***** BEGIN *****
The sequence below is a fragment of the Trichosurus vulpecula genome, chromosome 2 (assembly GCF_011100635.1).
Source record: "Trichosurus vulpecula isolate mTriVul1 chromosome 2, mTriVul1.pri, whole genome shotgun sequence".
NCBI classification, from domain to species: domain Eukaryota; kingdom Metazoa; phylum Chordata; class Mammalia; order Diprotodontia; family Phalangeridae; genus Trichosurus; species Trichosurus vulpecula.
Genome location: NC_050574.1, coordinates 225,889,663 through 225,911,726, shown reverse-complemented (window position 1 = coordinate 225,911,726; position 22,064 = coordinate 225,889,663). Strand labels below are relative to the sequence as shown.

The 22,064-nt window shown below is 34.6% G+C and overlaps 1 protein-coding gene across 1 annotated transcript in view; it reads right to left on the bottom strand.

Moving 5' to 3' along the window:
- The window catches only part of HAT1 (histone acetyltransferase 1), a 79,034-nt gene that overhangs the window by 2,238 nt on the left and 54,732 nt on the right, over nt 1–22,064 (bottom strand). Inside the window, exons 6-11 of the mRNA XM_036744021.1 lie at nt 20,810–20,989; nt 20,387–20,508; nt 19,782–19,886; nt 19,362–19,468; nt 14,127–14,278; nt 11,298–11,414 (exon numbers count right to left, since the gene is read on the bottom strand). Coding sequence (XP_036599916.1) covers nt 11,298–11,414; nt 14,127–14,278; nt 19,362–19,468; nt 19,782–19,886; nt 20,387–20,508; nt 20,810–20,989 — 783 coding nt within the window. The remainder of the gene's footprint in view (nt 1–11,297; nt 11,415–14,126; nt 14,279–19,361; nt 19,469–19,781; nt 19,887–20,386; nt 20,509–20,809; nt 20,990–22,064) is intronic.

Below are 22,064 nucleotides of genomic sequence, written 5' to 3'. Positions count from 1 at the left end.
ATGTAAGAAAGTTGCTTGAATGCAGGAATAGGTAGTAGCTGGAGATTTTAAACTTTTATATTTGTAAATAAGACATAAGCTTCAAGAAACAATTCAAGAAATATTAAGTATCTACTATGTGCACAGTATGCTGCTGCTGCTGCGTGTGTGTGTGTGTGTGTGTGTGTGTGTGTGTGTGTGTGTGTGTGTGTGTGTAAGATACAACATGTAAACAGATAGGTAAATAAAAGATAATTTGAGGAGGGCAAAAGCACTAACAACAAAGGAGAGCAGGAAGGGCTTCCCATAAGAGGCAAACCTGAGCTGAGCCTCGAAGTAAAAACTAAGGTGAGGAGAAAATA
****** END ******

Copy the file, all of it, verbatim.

The sequence below is a fragment of the Trichosurus vulpecula genome, chromosome 2 (assembly GCF_011100635.1).
Source record: "Trichosurus vulpecula isolate mTriVul1 chromosome 2, mTriVul1.pri, whole genome shotgun sequence".
NCBI classification, from domain to species: domain Eukaryota; kingdom Metazoa; phylum Chordata; class Mammalia; order Diprotodontia; family Phalangeridae; genus Trichosurus; species Trichosurus vulpecula.
Genome location: NC_050574.1, coordinates 225,889,663 through 225,911,726, shown reverse-complemented (window position 1 = coordinate 225,911,726; position 22,064 = coordinate 225,889,663). Strand labels below are relative to the sequence as shown.

The 22,064-nt window shown below is 34.6% G+C and overlaps 1 protein-coding gene across 1 annotated transcript in view; it reads right to left on the bottom strand.

Moving 5' to 3' along the window:
- The window catches only part of HAT1 (histone acetyltransferase 1), a 79,034-nt gene that overhangs the window by 2,238 nt on the left and 54,732 nt on the right, over nt 1–22,064 (bottom strand). Inside the window, exons 6-11 of the mRNA XM_036744021.1 lie at nt 20,810–20,989; nt 20,387–20,508; nt 19,782–19,886; nt 19,362–19,468; nt 14,127–14,278; nt 11,298–11,414 (exon numbers count right to left, since the gene is read on the bottom strand). Coding sequence (XP_036599916.1) covers nt 11,298–11,414; nt 14,127–14,278; nt 19,362–19,468; nt 19,782–19,886; nt 20,387–20,508; nt 20,810–20,989 — 783 coding nt within the window. The remainder of the gene's footprint in view (nt 1–11,297; nt 11,415–14,126; nt 14,279–19,361; nt 19,469–19,781; nt 19,887–20,386; nt 20,509–20,809; nt 20,990–22,064) is intronic.

Below are 22,064 nucleotides of genomic sequence, written 5' to 3'. Positions count from 1 at the left end.
ATGTAAGAAAGTTGCTTGAATGCAGGAATAGGTAGTAGCTGGAGATTTTAAACTTTTATATTTGTAAATAAGACATAAGCTTCAAGAAACAATTCAAGAAATATTAAGTATCTACTATGTGCACAGTATGCTGCTGCTGCTGCGTGTGTGTGTGTGTGTGTGTGTGTGTGTGTGTGTGTGTGTGTGTGTGTGTGTAAGATACAACATGTAAACAGATAGGTAAATAAAAGATAATTTGAGGAGGGCAAAAGCACTAACAACAAAGGAGAGCAGGAAGGGCTTCCCATAAGAGGCAAACCTGAGCTGAGCCTCGAAGTAAAAACTAAGGTGAGGAGAAAATA